The 2 most common causes of melanonychia in adults are lentigines followed by nevi. This differs from pediatric melanonychia, for which nevi account for approximately 50% of cases.6 

When a patient presents with melanonychia, it is crucial to rule out skin cancers, especially subungual melanoma. This is especially important given the fact that two-thirds of cases of subungual melanoma first present with longitudinal melanonychia. Because presentation of the two conditions can be so similar, subungual melanoma is commonly misdiagnosed with an average delay in diagnosis of 2 years.5 This delay has a significant impact on the patient’s morbidity and mortality given that subungual melanoma has a significantly worse prognosis than its cutaneous counterpart.7

Due to the wide differential, a thorough history and physical examination are vital for the proper diagnosis and management of melanonychia. Pertinent information includes the time of onset, any corresponding trauma, changes in appearance or size, number and location of nails affected, presence of pain or ulceration, recent medications, and medical and family history. Physical examination findings should involve assessment of all 20 nails, with notation of the location of the lesion, presence or absence of extension into surrounding structures, number of bands, size, pigmentation pattern, and borders.4 Levit et al published a helpful mnemonic for identifying subungual melanoma8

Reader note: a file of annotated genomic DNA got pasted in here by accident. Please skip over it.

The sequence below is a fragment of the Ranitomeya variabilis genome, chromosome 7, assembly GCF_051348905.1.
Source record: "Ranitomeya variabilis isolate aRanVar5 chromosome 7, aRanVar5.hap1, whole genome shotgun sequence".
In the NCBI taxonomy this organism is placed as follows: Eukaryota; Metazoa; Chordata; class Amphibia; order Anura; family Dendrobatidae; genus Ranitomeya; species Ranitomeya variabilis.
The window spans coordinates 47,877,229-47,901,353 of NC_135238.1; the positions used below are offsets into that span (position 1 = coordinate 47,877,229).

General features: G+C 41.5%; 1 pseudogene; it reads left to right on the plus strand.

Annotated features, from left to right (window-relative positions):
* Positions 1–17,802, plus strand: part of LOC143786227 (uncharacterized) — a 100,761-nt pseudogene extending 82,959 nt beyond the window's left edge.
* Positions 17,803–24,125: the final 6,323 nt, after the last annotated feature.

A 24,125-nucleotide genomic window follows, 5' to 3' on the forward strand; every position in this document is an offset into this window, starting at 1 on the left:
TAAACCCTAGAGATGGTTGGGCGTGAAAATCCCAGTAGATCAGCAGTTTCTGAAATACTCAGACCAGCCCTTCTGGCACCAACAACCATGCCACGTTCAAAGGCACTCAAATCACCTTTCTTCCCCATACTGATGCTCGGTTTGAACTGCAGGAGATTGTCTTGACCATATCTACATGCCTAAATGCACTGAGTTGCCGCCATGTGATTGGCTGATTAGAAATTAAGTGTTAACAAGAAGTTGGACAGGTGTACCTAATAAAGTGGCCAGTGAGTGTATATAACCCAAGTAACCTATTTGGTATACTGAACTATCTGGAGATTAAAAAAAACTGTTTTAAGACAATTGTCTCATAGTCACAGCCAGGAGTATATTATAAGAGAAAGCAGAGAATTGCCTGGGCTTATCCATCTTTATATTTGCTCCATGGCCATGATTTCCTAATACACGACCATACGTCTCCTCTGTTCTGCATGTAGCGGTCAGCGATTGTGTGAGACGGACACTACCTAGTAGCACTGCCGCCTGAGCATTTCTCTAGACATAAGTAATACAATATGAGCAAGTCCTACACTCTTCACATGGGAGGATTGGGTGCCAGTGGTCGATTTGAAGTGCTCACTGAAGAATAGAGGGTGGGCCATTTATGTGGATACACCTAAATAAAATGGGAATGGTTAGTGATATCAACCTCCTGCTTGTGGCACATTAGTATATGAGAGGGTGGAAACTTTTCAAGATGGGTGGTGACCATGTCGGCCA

A = age of patient (peaks in the fifth to seventh decade of life) and race (up to one-third of all subungual melanoma cases are in African Americans, Asians, and native Americans)

B = brown-to-black with a breadth of >3 mm and borders that are variegated

C = change in nail band or lack of change in nail morphology despite adequate treatment

D = the digit most commonly involved (thumb > hallux > index finger, dominant hand, only one digit involved)

E = extension of the pigment onto the proximal and/or lateral nail fold (ie, Hutchinson sign)

F = family or personal history of dysplastic nevus or melanoma

The physical examination can help to distinguish whether the pigmentation is endogenous or exogenous as many exogenous pigments, such as potassium permanganate, can simply be scraped off of the nail surface. In cases of melanonychia, dermoscopy has been shown to be more effective than clinical observation in the evaluation of the lesions. A grey background with regular parallel lines typically represents melanocytic activation including ethnic melanonychia, lentigines, and drug-induced pigmentation. Dermoscopic findings that are concerning for melanoma include wide bands and the Hutchinson sign, as well as irregular pigmentation, thickness, and borders. Subungual hematomas often present as red or purple pigmented globules with peripheral fading; however, the presence of blood does not rule out malignancy. Examination of the mucosa aids in the identification of Laugier-Hunziker and Peutz-Jeghers syndromes, which are also associated with melanonychia.4